This little picture stands in my office, next to my desk.
It is very small and not very good, but it’s the only one that I have from one of my two meetings with the legendary editor of The New Yorker, Mr. William Shawn.
And I say “Mr. Shawn” because that’s what everybody called him.
Mr. Shawn had a very small corner office in the old headquarters of the magazine founded by Harold Ross.
On his desk there was a pencil holder, full of sharpened lead pencils.
And dozens of article proofs waiting for his fierce editing.
Facts, facts, facts, he insisted. We are a factual magazine.
And to explain the idea, Mr. Shawn told me a great, great story in his office that afternoon.
One day, Harold Ross comes to the newsroom (separate elevators for journalists and managers) and grabs a young reporter in the hall and says:
Oh boy, parking in Manhattan is worse than ever.
We need to do something!
Go to the streets around the building and check how many cars are parked, how many spaces are available, and how much time the cars stay parked.
Of course, the young reporter went to the streets and nobody knows how, but he delivered what he was asked to do.
Mr. Shawn smiled to me and said:
Well, Mr. Giner, this is the tradition in this house: first the facts, at any cost.
I remembered this lesson today reading recent stories about iPhone sales.
It’s amazing that so many “financial analysts” and other “experts” are giving numbers with no explanation about the sources.
Just a few examples:
Piper Jaffray’s Gene Munster released a report Sunday night estimating that the iPhone sales would reach 500,000 through the close of business Sunday. He had previously forecast first weekend sales of 200,000
Despite a wide range of claims from analysts about the iPhone’s sales on opening weekend, the most official word comes from AT&T’s spokesman Mark Siegel who indicates that the iPhone sales on opening weekend were more than they’d sold in the first month of any other wireless device in AT&T’s history.
Shaw Wu claims that 250,000 units sold over two days, while Gene Munster estimates 500,000 and Trip Chowdhry says 525,000 for the weekend.
Analyst estimates for iPhone sales in its first weekend run as high as 700,000 units, beating many investors’ expectations, and some now expect the momentum to continue. The device went on sale last Friday.
Piper Jaffray analyst Gene Munster recently raised his target price for Apple’s stock from US$160 up to $205. 24/7 Wall St.’s Douglas A. McIntyre, however, thinks he’s way off base, and even went so far as to call the prediction “nutty.”
Mr. Munster’s model for Apple assumes the company will sell 45 million iPhones in 2009.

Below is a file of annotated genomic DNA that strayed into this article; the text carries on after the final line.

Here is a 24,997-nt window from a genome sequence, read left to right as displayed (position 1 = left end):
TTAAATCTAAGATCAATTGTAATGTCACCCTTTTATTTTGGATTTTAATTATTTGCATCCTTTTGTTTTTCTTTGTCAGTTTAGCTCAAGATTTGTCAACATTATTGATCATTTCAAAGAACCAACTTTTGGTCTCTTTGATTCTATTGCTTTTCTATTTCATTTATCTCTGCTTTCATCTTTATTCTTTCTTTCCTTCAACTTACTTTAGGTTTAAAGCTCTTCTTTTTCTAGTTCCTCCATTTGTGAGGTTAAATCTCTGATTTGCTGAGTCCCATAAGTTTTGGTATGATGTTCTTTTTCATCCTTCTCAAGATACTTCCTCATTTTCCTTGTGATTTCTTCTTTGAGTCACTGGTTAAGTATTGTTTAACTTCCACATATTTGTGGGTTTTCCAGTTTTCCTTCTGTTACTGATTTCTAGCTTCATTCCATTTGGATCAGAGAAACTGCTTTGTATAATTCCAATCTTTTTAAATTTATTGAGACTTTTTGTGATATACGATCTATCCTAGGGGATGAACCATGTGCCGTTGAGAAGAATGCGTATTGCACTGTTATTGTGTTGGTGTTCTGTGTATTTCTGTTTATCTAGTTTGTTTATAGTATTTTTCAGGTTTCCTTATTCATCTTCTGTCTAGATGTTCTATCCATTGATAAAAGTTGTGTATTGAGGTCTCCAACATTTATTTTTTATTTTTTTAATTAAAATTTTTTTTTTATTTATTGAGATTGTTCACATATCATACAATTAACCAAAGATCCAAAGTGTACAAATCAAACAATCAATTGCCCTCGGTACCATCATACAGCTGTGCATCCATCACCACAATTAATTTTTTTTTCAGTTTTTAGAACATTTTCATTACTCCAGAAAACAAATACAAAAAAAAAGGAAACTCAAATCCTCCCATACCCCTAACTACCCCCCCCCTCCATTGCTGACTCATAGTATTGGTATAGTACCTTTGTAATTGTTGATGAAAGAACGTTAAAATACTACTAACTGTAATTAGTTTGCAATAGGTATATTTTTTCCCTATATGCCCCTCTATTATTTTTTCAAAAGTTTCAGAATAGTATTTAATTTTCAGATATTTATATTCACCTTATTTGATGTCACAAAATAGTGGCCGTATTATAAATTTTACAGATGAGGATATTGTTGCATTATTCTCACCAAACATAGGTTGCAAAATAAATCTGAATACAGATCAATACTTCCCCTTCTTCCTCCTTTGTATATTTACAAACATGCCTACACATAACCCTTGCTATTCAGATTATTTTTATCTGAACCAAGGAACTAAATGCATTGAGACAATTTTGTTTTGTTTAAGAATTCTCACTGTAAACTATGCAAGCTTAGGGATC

David Bailey said in a research note earlier this week the he expected iPhone sales during its first weekend would be around 350,000 units, but thinks actual sales may have been double that.
Shoppers may have bought as many as 700,000 iPhones over the weekend, Goldman Sachs Inc. analyst David Bailey said, twice his projection of 350,000. Piper Jaffray’s Gene Munster pegged sales at 500,000, more than twice his original 200,000 estimate. On the lower end of the estimates, J.P. Morgan Securities Inc.’s Bill Shope said sales may have reached 312,000 in the days after the device’s Friday debut. American Technology Research analyst Shaw Wu, who called his initial 50,000 estimate conservative, wrote in a note Monday that Apple may have sold five times as many.
The problem with all these figures, as Reuters says today, is that Apple is expected to show a 35-percent surge in quarterly profit this Wednesday, but the focus will be on just two days: the last 48 hours of June when its highly anticipated iPhone went on sale.
The iPhone contributed virtually none of the $637 million Apple is forecast to have earned, but investors are eager for the first official word on how many of the combination phone, Web browser, media player devices were sold at launch.
And this explains why Apple selected that date for the launch: the last two days of the quarter, in order to show big numbers and impress these second-class, fly-by-night, hole-in-the-wall reporters who are so-called “financial analysts” and “experts.”
During my vacation, I read a very good piece from The New York Times about the sophisticated Apple spin.
Joe Nocera is right.
There is only spin!
I have my own iPhone.
It works better than any other cellular phone in the world.
I am very happy with that.
But I am really worried about Apple’s media manipulation.
And about these miserable “financial analysts” and “experts.”
So… The New York Times’s of the world need editors like Harold Ross and William Shawn.
Sending the troops to the Apple and AT&T stores to get the facts.
If needed, doing exit polls, like in the elections.
First the facts, at any cost.